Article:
Turkey Launches Offensive against Kurdish Forces
Turkey launched airstrikes and fired artillery at Kurdish fighters in northern Syria on Wednesday. The attacks came just days after American troops withdrew from the area.
Turkish President Recep Tayyip Erdogan announced the military campaign in a Twitter post. The goal of the offensive, he wrote, is "to prevent the creation of a terror corridor across our southern border, and to bring peace to the area."
Reuters news agency says thousands of people fled the attack in the Syrian town of Ras al Ain and headed toward Hasaka, an area controlled by Kurdish-led Syrian Democratic Forces (SDF).
The SDF said the airstrikes killed at least two people and wounded two others. A U.S. defense official and a Kurdish official in Syria told the Associated Press that the Turkish offensive has led the SDF to suspend operations against the Islamic State militants.
The attack followed a sudden and unexpected decision on Sunday by U.S. President Donald Trump to withdraw American troops from northern Syria ahead of the operation.
Both members of Trump's Republican Party and the Democratic Party expressed strong opposition to the withdrawal decision. Critics said the U.S. is abandoning its ally, the Kurdish fighters who fought with American troops against the Islamic State (IS).
After Erdogan announced the start of the offensive Wednesday, Trump called the operation "a bad idea" and said the United States does not "endorse" it. He also said the U.S. expects Turkey to protect civilians and religious minorities so as to prevent a humanitarian crisis.
Several European countries called on Turkey to stop the operation. And Syria called the attack a "blatant violation" of international law.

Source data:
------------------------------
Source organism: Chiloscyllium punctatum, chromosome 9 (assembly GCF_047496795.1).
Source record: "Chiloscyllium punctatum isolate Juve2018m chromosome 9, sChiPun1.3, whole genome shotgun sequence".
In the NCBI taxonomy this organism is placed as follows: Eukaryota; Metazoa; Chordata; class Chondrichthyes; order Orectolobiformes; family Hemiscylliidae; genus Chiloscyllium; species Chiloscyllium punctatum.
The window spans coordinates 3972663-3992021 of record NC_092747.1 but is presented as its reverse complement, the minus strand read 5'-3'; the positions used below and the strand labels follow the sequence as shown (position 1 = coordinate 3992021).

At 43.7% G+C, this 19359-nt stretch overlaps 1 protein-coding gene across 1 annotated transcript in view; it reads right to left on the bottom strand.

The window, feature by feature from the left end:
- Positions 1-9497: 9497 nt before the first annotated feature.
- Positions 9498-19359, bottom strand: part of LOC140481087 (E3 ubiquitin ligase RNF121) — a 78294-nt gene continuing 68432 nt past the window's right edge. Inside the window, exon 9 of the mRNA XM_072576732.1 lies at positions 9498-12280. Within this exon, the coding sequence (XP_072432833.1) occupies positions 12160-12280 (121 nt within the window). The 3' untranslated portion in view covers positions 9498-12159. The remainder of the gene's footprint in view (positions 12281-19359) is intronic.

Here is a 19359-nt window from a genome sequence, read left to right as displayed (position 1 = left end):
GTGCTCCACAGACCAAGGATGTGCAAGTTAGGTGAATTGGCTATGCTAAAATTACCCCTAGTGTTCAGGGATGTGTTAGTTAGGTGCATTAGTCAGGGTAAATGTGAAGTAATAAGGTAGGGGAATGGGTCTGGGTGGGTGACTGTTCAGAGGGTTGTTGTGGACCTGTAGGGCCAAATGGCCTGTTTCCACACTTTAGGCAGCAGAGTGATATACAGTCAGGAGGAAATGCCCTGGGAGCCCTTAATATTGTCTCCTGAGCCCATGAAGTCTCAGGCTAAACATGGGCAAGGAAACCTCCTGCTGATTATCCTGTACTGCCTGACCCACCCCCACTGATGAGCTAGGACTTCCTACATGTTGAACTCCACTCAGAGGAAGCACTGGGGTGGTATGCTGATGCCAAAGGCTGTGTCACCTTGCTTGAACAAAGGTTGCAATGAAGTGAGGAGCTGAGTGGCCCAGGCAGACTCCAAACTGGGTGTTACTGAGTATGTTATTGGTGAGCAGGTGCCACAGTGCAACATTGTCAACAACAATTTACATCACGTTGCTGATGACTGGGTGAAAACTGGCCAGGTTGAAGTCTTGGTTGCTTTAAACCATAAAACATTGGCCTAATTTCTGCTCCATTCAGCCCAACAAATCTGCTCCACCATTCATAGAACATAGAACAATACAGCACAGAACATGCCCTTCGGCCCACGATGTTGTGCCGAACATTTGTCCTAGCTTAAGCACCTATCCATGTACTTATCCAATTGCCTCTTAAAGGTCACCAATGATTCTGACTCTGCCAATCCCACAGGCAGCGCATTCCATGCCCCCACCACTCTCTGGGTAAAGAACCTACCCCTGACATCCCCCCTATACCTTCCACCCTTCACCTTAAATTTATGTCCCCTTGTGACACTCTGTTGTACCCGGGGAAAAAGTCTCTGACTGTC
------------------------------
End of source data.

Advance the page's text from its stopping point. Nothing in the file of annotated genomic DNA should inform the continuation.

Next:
Russian Foreign Minister Sergey Lavrov accused the U.S. of playing "very dangerous games" with the Syrian Kurds. He said the U.S. first helped the Syrian Kurdish to establish a "quasi state" in Syria and now is withdrawing its support.
Turkey has long threatened to attack the Kurdish fighters in northern Syria. It says the Kurdish fighters are terrorists linked to a Kurdish rebellion in Turkey. But world powers fear the latest Turkish action could expand Syria's eight-year-old civil war.
The SDF captured the last area controlled by the Islamic State militants in eastern Syria last March. It currently holds thousands of IS fighters in prisons. It has warned that a Turkish attack might lead to the return of the extremists in the area.
SDF spokesman Mustafa Bali told VOA's Kurdish service, "The difficulty we are going through is this, that we have partnered in dignity and clarity and friendship with American forces for five years and it is really hard for us to accept an end to this partnership in an unworthy way."
I'm Anna Matteo.